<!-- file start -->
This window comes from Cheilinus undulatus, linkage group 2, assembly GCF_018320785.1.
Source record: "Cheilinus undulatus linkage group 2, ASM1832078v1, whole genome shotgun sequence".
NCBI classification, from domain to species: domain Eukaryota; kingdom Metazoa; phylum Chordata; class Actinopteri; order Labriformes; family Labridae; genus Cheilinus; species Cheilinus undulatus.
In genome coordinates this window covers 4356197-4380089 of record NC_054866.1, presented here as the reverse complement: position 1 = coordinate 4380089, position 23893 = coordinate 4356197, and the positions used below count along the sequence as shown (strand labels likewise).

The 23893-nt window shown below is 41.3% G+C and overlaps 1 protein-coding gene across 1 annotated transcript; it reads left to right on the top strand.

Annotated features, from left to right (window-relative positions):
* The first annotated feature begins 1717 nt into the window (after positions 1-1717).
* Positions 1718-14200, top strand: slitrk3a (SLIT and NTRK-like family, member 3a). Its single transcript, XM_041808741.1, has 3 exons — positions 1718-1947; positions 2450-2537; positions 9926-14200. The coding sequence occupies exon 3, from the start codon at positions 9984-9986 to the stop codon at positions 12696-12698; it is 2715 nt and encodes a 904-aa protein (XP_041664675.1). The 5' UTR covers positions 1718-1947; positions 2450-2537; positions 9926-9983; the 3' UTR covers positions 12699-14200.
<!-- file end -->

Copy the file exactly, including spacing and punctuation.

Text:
This window comes from Cheilinus undulatus, linkage group 2, assembly GCF_018320785.1.
Source record: "Cheilinus undulatus linkage group 2, ASM1832078v1, whole genome shotgun sequence".
NCBI classification, from domain to species: domain Eukaryota; kingdom Metazoa; phylum Chordata; class Actinopteri; order Labriformes; family Labridae; genus Cheilinus; species Cheilinus undulatus.
In genome coordinates this window covers 4356197-4380089 of record NC_054866.1, presented here as the reverse complement: position 1 = coordinate 4380089, position 23893 = coordinate 4356197, and the positions used below count along the sequence as shown (strand labels likewise).

The 23893-nt window shown below is 41.3% G+C and overlaps 1 protein-coding gene across 1 annotated transcript; it reads left to right on the top strand.

Annotated features, from left to right (window-relative positions):
* The first annotated feature begins 1717 nt into the window (after positions 1-1717).
* Positions 1718-14200, top strand: slitrk3a (SLIT and NTRK-like family, member 3a). Its single transcript, XM_041808741.1, has 3 exons — positions 1718-1947; positions 2450-2537; positions 9926-14200. The coding sequence occupies exon 3, from the start codon at positions 9984-9986 to the stop codon at positions 12696-12698; it is 2715 nt and encodes a 904-aa protein (XP_041664675.1). The 5' UTR covers positions 1718-1947; positions 2450-2537; positions 9926-9983; the 3' UTR covers positions 12699-14200.